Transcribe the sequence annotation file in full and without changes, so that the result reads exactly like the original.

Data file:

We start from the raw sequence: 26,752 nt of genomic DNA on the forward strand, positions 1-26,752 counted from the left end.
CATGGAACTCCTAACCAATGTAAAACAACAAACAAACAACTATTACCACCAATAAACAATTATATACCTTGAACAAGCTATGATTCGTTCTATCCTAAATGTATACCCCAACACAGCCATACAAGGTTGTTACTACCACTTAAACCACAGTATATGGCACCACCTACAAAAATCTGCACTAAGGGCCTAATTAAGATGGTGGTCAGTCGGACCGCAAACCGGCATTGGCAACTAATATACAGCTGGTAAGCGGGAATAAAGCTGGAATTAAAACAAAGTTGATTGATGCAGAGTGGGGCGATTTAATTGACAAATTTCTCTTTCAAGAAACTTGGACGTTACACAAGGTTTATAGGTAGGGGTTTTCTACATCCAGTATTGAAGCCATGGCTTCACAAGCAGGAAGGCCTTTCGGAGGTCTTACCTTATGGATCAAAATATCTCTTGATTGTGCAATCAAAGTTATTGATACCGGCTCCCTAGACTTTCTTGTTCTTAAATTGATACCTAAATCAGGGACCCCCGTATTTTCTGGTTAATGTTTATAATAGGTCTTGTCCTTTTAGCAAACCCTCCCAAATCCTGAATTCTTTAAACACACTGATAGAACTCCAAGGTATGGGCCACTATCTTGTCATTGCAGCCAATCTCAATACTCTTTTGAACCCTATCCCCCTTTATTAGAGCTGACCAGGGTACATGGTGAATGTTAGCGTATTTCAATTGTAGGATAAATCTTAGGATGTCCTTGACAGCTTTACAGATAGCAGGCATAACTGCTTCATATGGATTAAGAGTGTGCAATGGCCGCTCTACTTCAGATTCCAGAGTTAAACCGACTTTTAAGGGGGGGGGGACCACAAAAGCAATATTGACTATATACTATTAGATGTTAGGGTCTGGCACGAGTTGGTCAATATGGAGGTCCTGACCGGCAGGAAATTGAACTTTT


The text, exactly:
We start from the raw sequence: 26,752 nt of genomic DNA on the forward strand, positions 1-26,752 counted from the left end.
CATGGAACTCCTAACCAATGTAAAACAACAAACAAACAACTATTACCACCAATAAACAATTATATACCTTGAACAAGCTATGATTCGTTCTATCCTAAATGTATACCCCAACACAGCCATACAAGGTTGTTACTACCACTTAAACCACAGTATATGGCACCACCTACAAAAATCTGCACTAAGGGCCTAATTAAGATGGTGGTCAGTCGGACCGCAAACCGGCATTGGCAACTAATATACAGCTGGTAAGCGGGAATAAAGCTGGAATTAAAACAAAGTTGATTGATGCAGAGTGGGGCGATTTAATTGACAAATTTCTCTTTCAAGAAACTTGGACGTTACACAAGGTTTATAGGTAGGGGTTTTCTACATCCAGTATTGAAGCCATGGCTTCACAAGCAGGAAGGCCTTTCGGAGGTCTTACCTTATGGATCAAAATATCTCTTGATTGTGCAATCAAAGTTATTGATACCGGCTCCCTAGACTTTCTTGTTCTTAAATTGATACCTAAATCAGGGACCCCCGTATTTTCTGGTTAATGTTTATAATAGGTCTTGTCCTTTTAGCAAACCCTCCCAAATCCTGAATTCTTTAAACACACTGATAGAACTCCAAGGTATGGGCCACTATCTTGTCATTGCAGCCAATCTCAATACTCTTTTGAACCCTATCCCCCTTTATTAGAGCTGACCAGGGTACATGGTGAATGTTAGCGTATTTCAATTGTAGGATAAATCTTAGGATGTCCTTGACAGCTTTACAGATAGCAGGCATAACTGCTTCATATGGATTAAGAGTGTGCAATGGCCGCTCTACTTCAGATTCCAGAGTTAAACCGACTTTTAAGGGGGGGGGGACCACAAAAGCAATATTGACTATATACTATTAGATGTTAGGGTCTGGCACGAGTTGGTCAATATGGAGGTCCTGACCGGCAGGAAATTGAACTTTT